Once you’ve identified a safe spot for the water to drain to, this chore is quite straightforward. Simply connect a garden hose to the hot tub’s drainage nozzle, open the valve, and direct the water away from anywhere it can cause damage. It can take quite a while for a large tub to drain fully, so take this opportunity for a tea break. 

Cleaning Mold from Your Inflatable Hot Tub 

Once your hot tub has emptied, you can finally get started on the cleaning itself. Here’s how to remove mould from an inflatable hot tub, step by step: 

Step 1: Clean the Exterior 

Begin by wiping off the outside of your hot tub’s cabinet using a soft cloth and water. Avoid using a scrubbing brush, as it can damage the material, especially wood veneer. If there are any kinds of detergents you need to avoid, this will be mentioned in the owner’s manual supplied by the manufacturer. 

Step 2: Clean the Interior 

Next, clean the inside of the hot tub (the basin or shell that holds the bulk of the water). A soft cloth and soapy water should be all you need, though some gentle work with a scouring pad used for washing dishes may be necessary. Make sure to get into all the nooks, niches, and crannies, as mould loves to hide in hard-to-reach areas. If you don’t remove as much of it as possible, it will simply bounce back and spread again the moment your back is turned. 

Step 3: Focus on Stubborn Stains and the Water Line 

After cleaning the interior, pay special attention to stains that remain even after gentle scrubbing, as well as any limescale buildup around the water line. These blemishes are often formed when minerals dissolved in the water combine with cleaning chemicals, oils, and dirt. This combination sometimes forms a hard crust that adheres tightly to the hot tub’s surface. This can be difficult to remove, but it is possible; just have some patience. 

Step 4: Choose the Right Cleaning Solution 

With most of the ordinary dirt and grime now out of the way, it’s time to pick a disinfectant – whether mild or industrial strength – to kill mould colonies and prevent them from infesting your hot tub once again. There are a number of cleaning solutions suitable for removing mould from your inflatable hot tub. Some popular options include: 

  • White Vinegar: This natural cleaning agent is highly effective at removing mould; neither the spores nor the mature fungus tolerates high levels of acidity well. It’s also safe and very easy to use: simply mix equal parts water and white vinegar in a spray bottle and apply it to the mouldy areas. Let it sit for at least an hour before wiping it off with a soft cloth.  
  • Mild Detergent: Any commonly used, mild liquid detergent, such as dish soap, can be used to clean mould from your hot tub. Mix a small amount of detergent with water and use a soft cloth to clean the affected areas.  
  • Bleach: Bleach is a powerful mould remover; you will generally dilute it to clean your hot tub. Mix one part bleach with ten parts water and dab the solution onto the mouldy areas. Let it sit for a few minutes before wiping it off with a soft cloth. You should be cautious when using bleach, though, as it can damage the material the hot tub basin is made of. Often, this shows up as discoloured patches that can’t be repaired.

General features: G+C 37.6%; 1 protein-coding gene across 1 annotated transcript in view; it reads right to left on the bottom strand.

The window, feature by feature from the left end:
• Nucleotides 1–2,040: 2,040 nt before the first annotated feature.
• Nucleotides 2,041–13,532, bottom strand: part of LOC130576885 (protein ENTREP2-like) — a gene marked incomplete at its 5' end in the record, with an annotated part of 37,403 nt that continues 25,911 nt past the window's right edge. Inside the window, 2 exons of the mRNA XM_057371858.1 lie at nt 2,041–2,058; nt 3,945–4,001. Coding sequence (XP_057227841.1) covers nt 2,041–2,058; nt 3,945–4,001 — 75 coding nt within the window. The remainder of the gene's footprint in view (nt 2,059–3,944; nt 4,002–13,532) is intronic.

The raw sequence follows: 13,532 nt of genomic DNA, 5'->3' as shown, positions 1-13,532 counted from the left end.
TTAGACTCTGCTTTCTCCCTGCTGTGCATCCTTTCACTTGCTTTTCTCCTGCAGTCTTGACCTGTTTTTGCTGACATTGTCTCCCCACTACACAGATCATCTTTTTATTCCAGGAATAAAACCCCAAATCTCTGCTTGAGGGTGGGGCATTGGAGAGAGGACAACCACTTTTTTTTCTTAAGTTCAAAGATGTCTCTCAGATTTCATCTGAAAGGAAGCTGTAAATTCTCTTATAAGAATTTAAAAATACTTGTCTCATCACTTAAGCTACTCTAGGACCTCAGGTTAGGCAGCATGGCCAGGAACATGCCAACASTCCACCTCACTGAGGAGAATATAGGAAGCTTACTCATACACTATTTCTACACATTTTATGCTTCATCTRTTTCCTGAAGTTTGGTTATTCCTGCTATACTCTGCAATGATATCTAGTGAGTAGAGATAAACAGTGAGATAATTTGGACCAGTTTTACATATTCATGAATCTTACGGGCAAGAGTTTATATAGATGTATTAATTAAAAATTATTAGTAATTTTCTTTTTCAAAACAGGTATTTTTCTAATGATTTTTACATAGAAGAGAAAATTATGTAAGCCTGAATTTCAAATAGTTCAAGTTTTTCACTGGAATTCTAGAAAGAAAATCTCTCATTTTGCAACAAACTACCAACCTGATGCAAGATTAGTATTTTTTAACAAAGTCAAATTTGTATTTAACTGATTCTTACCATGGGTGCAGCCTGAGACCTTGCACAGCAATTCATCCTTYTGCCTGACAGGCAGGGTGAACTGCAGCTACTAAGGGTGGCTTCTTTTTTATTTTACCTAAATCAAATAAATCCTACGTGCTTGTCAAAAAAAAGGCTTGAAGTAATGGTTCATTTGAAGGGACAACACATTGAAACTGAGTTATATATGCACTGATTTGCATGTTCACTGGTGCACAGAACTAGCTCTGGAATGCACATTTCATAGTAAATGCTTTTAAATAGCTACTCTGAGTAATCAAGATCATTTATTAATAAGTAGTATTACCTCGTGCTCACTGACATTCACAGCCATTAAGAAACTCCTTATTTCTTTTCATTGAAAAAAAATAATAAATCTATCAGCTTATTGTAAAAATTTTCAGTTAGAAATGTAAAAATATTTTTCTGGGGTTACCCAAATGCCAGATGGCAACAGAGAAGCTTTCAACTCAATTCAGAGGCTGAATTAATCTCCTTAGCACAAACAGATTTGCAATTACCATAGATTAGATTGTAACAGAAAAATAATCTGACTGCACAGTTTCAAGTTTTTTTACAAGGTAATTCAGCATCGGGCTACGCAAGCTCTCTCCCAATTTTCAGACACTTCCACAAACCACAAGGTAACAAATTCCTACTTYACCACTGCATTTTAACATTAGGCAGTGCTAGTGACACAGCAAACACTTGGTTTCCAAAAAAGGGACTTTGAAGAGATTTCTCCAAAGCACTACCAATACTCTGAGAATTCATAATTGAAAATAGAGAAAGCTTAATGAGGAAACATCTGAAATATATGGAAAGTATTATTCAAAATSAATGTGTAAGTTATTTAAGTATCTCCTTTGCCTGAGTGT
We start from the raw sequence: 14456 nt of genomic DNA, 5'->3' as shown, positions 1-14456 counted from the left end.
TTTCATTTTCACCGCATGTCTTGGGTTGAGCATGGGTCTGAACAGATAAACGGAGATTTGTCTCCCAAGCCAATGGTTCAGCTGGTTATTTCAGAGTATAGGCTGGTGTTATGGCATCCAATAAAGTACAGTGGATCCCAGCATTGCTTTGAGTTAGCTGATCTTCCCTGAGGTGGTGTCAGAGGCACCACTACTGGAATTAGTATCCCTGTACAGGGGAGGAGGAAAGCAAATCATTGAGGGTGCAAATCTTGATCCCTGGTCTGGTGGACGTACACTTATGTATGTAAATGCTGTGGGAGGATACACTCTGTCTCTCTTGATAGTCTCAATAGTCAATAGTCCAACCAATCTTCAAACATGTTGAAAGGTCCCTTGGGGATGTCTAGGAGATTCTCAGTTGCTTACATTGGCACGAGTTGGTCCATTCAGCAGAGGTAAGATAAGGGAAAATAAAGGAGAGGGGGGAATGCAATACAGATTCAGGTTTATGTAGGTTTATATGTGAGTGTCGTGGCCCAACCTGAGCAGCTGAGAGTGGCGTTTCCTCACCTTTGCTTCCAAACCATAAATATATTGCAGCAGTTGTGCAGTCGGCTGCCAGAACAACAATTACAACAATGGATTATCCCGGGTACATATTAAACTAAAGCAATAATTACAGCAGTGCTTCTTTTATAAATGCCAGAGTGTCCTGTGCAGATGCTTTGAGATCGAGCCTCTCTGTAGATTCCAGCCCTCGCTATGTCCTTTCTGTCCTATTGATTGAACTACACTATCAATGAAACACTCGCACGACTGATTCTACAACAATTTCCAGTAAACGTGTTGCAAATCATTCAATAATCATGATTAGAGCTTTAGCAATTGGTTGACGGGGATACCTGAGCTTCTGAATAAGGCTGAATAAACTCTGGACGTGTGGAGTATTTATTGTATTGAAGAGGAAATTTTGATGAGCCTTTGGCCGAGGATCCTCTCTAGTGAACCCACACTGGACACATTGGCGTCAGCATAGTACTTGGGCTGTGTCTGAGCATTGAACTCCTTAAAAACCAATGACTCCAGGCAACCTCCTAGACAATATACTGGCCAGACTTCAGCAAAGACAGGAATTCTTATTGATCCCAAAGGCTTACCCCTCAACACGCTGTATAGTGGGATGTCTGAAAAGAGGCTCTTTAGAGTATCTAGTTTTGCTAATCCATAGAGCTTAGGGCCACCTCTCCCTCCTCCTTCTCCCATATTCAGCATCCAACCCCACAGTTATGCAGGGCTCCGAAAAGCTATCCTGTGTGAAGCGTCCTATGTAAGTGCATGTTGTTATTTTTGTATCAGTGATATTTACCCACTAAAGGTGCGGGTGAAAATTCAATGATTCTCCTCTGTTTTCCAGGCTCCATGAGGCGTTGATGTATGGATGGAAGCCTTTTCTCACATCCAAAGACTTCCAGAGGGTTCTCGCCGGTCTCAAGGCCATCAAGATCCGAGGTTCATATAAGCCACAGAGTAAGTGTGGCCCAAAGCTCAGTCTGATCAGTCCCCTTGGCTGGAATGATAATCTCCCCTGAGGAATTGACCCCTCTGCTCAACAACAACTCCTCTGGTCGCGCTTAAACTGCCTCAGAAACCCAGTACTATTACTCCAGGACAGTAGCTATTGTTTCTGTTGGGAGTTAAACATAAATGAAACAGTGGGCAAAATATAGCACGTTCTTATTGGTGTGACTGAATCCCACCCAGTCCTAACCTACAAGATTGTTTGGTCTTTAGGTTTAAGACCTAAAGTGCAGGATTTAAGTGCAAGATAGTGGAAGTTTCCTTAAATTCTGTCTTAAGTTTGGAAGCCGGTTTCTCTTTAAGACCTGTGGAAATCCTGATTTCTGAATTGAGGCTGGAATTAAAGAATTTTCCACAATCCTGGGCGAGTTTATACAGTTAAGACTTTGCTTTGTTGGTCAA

• Commercial Cleaners: There are specially formulated commercial detergents available for cleaning mould from inflatable hot tubs. Unlike regular chlorine bleach, these chemicals are designed to be gentle on the materials hot tubs are commonly made of. While they are quite effective at removing mould, they can also be rather pricey.  

Step 5: Rinse and Dry 

After cleaning your hot tub, thoroughly rinse it with water to remove residues of whatever cleaning product you used. Skipping this step will mean introducing unwanted chemicals into the hot tub water, leading to unpredictable problems down the line.  

Once your hot tub has been rinsed out thoroughly, you’re ready to refill it with fresh water and continue using it. If you plan to store your inflatable hot tub, however, it’s essential that you allow it to air-dry completely before folding it. Any lingering moisture will provide a haven for mould to grow in, meaning that all your cleaning efforts will have been for nothing. 

Preventing Mould Growth in Your Inflatable Hot Tub 

While cleaning mould from an inflatable tub isn’t exactly backbreaking work, it’s still less effort to prevent this problem from arising in the first place. To curtail mould growth in your inflatable hot tub, you only need to do the following: 

  • Maintain Proper pH Levels: Keep the pH levels (i.e. the acidity) of your hot tub water between 7.2 and 7.6. This will put a damper on the growth of all kinds of microbes, mould and algae. 
  • Shower Before Using: Rinsing off before using your hot tub will remove dirt, body oils, and cosmetics from your skin, preventing these impurities from entering the water and contributing to mould growth.  
  • Clean and Replace Filters Regularly: Regularly clean your hot tub filters and replace them when damaged or worn out in order to maintain effective water filtration and prevent mould from gaining a foothold.  
  • Use a Hot Tub Cover: A hot tub cover will help keep debris, like wind-blown leaves, out of your hot tub. These often carry mould spores or provide food for fungus to grow. 


Mould is a fantastic way to completely ruin your inflatable hot tub’s appearance as well as the experience of those using it. While mould spores exist all around us, you don’t have to allow them to infest your hot tub. Keeping up with maintenance and cleaning should prevent any major buildups of mould from occurring. If it does become a problem, though, you can always drain the water and clean mould from an inflatable hot tub.